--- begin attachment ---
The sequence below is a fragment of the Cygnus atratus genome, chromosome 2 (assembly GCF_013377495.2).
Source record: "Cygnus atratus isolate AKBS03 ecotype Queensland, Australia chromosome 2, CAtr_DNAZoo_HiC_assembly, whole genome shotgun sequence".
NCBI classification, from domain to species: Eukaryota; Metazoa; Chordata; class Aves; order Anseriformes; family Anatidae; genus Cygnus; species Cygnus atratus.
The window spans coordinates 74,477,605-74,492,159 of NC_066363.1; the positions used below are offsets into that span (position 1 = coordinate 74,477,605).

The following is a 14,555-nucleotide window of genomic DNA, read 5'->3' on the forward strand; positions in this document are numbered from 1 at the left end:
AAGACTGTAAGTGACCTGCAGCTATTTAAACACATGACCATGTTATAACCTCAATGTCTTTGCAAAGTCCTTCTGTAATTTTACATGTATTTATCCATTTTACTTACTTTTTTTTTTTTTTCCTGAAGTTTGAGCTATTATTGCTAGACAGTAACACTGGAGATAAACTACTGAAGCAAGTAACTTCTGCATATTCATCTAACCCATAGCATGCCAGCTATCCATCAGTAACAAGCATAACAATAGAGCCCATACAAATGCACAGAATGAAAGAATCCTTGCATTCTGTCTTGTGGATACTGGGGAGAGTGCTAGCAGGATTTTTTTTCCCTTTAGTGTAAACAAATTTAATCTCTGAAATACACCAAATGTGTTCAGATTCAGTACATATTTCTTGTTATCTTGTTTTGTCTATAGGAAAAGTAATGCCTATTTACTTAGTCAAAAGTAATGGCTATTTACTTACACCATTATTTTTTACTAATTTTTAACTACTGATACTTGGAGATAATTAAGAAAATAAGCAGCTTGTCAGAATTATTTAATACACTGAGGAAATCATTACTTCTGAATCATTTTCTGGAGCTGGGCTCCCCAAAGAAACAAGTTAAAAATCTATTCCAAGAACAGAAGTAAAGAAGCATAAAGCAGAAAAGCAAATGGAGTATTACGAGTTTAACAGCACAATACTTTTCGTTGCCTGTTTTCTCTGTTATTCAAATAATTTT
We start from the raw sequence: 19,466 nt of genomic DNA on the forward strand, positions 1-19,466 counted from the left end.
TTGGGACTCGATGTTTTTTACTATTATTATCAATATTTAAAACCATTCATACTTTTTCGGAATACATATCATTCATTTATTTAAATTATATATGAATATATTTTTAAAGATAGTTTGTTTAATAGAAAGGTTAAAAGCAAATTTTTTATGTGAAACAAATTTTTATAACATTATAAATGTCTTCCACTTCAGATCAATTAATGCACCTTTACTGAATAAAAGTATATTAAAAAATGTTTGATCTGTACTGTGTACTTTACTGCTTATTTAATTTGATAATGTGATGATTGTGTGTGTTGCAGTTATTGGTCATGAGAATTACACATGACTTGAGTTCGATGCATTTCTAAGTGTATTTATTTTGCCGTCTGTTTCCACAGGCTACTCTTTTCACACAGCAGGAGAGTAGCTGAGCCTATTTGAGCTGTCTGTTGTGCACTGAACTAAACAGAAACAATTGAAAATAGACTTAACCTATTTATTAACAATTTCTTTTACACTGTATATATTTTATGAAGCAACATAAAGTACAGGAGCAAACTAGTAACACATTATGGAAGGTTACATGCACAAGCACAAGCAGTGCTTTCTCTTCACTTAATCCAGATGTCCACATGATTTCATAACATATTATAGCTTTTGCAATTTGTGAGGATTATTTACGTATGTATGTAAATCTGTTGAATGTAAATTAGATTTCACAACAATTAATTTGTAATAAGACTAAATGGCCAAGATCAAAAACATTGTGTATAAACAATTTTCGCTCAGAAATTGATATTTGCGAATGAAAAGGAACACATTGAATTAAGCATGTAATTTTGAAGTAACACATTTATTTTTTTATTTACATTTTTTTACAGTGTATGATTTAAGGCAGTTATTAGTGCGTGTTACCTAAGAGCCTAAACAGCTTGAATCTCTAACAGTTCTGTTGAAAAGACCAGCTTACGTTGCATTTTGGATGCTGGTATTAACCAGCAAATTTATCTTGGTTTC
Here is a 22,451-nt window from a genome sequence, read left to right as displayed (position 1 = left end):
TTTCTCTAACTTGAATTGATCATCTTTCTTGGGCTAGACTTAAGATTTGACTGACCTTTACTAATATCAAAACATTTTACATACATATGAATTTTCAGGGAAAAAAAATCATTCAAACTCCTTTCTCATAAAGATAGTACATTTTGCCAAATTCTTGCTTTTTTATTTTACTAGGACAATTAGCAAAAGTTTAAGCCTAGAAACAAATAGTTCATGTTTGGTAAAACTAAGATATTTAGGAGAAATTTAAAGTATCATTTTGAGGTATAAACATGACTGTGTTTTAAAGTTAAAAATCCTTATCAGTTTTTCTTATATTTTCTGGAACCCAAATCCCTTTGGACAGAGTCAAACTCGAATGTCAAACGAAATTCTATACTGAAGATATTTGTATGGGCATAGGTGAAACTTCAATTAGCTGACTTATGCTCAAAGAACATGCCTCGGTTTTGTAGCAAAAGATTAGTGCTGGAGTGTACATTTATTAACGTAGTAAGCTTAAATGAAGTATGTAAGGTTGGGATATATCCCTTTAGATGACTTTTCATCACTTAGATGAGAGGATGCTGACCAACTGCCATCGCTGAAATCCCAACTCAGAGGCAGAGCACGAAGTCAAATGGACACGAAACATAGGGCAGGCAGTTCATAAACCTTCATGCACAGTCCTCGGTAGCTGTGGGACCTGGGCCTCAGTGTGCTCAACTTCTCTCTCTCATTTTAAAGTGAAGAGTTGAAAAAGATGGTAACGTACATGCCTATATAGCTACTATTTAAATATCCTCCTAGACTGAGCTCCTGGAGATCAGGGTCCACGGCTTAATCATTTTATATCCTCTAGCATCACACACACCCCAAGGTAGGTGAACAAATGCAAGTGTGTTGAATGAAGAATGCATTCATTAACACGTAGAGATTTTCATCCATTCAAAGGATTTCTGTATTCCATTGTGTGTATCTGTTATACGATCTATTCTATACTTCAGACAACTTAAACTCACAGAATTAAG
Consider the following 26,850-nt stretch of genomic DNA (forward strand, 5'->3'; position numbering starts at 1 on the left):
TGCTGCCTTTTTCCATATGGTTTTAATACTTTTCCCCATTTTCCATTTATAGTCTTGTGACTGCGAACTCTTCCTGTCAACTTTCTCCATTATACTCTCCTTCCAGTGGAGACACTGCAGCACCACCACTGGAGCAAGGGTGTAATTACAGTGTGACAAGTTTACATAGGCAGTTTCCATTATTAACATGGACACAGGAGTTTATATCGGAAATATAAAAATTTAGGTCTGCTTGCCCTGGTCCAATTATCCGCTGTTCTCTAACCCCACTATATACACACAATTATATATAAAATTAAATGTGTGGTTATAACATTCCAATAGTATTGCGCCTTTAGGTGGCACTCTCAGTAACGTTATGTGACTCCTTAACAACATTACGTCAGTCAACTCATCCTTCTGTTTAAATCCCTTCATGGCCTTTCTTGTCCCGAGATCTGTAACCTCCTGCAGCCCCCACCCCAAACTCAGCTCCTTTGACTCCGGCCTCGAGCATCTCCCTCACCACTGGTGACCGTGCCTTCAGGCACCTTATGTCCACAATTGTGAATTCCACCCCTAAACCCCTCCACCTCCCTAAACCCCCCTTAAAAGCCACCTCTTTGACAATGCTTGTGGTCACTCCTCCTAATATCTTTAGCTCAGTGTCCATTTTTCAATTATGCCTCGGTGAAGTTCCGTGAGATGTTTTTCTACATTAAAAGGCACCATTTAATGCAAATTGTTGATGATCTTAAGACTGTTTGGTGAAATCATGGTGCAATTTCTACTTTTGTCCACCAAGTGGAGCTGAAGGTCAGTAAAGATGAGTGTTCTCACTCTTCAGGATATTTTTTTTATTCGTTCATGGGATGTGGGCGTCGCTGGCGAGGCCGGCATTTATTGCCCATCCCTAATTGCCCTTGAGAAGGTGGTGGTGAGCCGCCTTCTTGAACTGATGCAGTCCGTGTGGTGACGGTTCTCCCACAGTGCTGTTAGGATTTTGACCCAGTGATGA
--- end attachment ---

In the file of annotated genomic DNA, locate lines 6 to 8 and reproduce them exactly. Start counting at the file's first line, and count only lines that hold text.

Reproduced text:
AAGACTGTAAGTGACCTGCAGCTATTTAAACACATGACCATGTTATAACCTCAATGTCTTTGCAAAGTCCTTCTGTAATTTTACATGTATTTATCCATTTTACTTACTTTTTTTTTTTTTTCCTGAAGTTTGAGCTATTATTGCTAGACAGTAACACTGGAGATAAACTACTGAAGCAAGTAACTTCTGCATATTCATCTAACCCATAGCATGCCAGCTATCCATCAGTAACAAGCATAACAATAGAGCCCATACAAATGCACAGAATGAAAGAATCCTTGCATTCTGTCTTGTGGATACTGGGGAGAGTGCTAGCAGGATTTTTTTTCCCTTTAGTGTAAACAAATTTAATCTCTGAAATACACCAAATGTGTTCAGATTCAGTACATATTTCTTGTTATCTTGTTTTGTCTATAGGAAAAGTAATGCCTATTTACTTAGTCAAAAGTAATGGCTATTTACTTACACCATTATTTTTTACTAATTTTTAACTACTGATACTTGGAGATAATTAAGAAAATAAGCAGCTTGTCAGAATTATTTAATACACTGAGGAAATCATTACTTCTGAATCATTTTCTGGAGCTGGGCTCCCCAAAGAAACAAGTTAAAAATCTATTCCAAGAACAGAAGTAAAGAAGCATAAAGCAGAAAAGCAAATGGAGTATTACGAGTTTAACAGCACAATACTTTTCGTTGCCTGTTTTCTCTGTTATTCAAATAATTTT
We start from the raw sequence: 19,466 nt of genomic DNA on the forward strand, positions 1-19,466 counted from the left end.
TTGGGACTCGATGTTTTTTACTATTATTATCAATATTTAAAACCATTCATACTTTTTCGGAATACATATCATTCATTTATTTAAATTATATATGAATATATTTTTAAAGATAGTTTGTTTAATAGAAAGGTTAAAAGCAAATTTTTTATGTGAAACAAATTTTTATAACATTATAAATGTCTTCCACTTCAGATCAATTAATGCACCTTTACTGAATAAAAGTATATTAAAAAATGTTTGATCTGTACTGTGTACTTTACTGCTTATTTAATTTGATAATGTGATGATTGTGTGTGTTGCAGTTATTGGTCATGAGAATTACACATGACTTGAGTTCGATGCATTTCTAAGTGTATTTATTTTGCCGTCTGTTTCCACAGGCTACTCTTTTCACACAGCAGGAGAGTAGCTGAGCCTATTTGAGCTGTCTGTTGTGCACTGAACTAAACAGAAACAATTGAAAATAGACTTAACCTATTTATTAACAATTTCTTTTACACTGTATATATTTTATGAAGCAACATAAAGTACAGGAGCAAACTAGTAACACATTATGGAAGGTTACATGCACAAGCACAAGCAGTGCTTTCTCTTCACTTAATCCAGATGTCCACATGATTTCATAACATATTATAGCTTTTGCAATTTGTGAGGATTATTTACGTATGTATGTAAATCTGTTGAATGTAAATTAGATTTCACAACAATTAATTTGTAATAAGACTAAATGGCCAAGATCAAAAACATTGTGTATAAACAATTTTCGCTCAGAAATTGATATTTGCGAATGAAAAGGAACACATTGAATTAAGCATGTAATTTTGAAGTAACACATTTATTTTTTTATTTACATTTTTTTACAGTGTATGATTTAAGGCAGTTATTAGTGCGTGTTACCTAAGAGCCTAAACAGCTTGAATCTCTAACAGTTCTGTTGAAAAGACCAGCTTACGTTGCATTTTGGATGCTGGTATTAACCAGCAAATTTATCTTGGTTTC